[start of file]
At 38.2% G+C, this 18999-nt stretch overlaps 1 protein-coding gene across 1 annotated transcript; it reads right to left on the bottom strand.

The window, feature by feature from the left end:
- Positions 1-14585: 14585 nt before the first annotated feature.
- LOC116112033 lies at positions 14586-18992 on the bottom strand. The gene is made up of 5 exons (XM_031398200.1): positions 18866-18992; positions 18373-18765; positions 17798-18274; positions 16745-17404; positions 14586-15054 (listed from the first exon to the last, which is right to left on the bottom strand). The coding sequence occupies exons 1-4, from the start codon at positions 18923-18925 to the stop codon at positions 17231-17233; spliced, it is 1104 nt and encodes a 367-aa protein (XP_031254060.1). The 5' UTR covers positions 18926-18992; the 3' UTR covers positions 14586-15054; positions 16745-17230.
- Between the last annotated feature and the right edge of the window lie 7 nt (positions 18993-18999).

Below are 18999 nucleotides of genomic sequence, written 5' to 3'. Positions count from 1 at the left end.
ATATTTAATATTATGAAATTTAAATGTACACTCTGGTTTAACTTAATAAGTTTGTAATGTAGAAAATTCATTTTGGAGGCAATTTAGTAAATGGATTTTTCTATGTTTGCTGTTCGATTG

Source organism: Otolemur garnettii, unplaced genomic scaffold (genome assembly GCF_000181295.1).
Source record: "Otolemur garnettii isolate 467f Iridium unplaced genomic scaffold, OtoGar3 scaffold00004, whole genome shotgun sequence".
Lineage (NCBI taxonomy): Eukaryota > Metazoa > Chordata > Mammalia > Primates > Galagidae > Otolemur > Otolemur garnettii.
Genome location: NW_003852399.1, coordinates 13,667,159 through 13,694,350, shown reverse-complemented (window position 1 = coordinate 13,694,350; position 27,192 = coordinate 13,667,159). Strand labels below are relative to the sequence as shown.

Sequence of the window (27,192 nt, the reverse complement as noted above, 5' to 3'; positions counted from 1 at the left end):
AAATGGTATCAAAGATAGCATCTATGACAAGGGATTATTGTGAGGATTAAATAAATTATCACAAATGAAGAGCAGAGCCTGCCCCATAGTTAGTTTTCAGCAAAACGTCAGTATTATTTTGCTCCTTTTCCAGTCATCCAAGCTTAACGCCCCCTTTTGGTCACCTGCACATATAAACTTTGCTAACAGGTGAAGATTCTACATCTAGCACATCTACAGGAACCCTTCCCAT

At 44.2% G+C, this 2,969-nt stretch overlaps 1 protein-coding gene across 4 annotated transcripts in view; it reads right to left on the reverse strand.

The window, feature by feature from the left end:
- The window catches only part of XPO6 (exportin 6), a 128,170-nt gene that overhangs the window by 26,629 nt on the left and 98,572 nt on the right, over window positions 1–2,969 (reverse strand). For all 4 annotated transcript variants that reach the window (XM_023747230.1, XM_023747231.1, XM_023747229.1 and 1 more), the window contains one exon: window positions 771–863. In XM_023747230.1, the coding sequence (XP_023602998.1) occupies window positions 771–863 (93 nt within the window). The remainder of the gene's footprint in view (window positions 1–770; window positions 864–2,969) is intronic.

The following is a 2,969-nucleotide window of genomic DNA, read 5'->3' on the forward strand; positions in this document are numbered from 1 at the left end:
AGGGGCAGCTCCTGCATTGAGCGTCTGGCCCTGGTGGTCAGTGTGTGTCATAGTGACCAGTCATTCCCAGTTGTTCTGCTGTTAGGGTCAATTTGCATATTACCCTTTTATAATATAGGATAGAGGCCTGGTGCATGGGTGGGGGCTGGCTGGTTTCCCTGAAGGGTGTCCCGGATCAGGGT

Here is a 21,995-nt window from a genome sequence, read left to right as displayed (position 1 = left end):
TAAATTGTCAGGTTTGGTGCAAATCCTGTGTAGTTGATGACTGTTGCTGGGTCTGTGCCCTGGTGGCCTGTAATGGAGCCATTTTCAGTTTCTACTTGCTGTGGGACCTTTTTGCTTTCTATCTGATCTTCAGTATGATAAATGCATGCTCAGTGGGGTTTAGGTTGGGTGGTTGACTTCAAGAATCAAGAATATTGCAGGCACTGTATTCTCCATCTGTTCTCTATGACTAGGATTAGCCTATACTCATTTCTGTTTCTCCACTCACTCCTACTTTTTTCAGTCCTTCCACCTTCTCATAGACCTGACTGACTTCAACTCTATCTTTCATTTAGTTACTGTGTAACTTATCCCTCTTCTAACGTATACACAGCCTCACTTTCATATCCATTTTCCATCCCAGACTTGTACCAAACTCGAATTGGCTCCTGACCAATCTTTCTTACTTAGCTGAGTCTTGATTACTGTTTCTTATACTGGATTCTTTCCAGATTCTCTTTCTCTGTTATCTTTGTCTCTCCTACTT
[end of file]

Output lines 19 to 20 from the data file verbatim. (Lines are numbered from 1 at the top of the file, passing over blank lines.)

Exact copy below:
Here is a 21,995-nt window from a genome sequence, read left to right as displayed (position 1 = left end):
TAAATTGTCAGGTTTGGTGCAAATCCTGTGTAGTTGATGACTGTTGCTGGGTCTGTGCCCTGGTGGCCTGTAATGGAGCCATTTTCAGTTTCTACTTGCTGTGGGACCTTTTTGCTTTCTATCTGATCTTCAGTATGATAAATGCATGCTCAGTGGGGTTTAGGTTGGGTGGTTGACTTCAAGAATCAAGAATATTGCAGGCACTGTATTCTCCATCTGTTCTCTATGACTAGGATTAGCCTATACTCATTTCTGTTTCTCCACTCACTCCTACTTTTTTCAGTCCTTCCACCTTCTCATAGACCTGACTGACTTCAACTCTATCTTTCATTTAGTTACTGTGTAACTTATCCCTCTTCTAACGTATACACAGCCTCACTTTCATATCCATTTTCCATCCCAGACTTGTACCAAACTCGAATTGGCTCCTGACCAATCTTTCTTACTTAGCTGAGTCTTGATTACTGTTTCTTATACTGGATTCTTTCCAGATTCTCTTTCTCTGTTATCTTTGTCTCTCCTACTT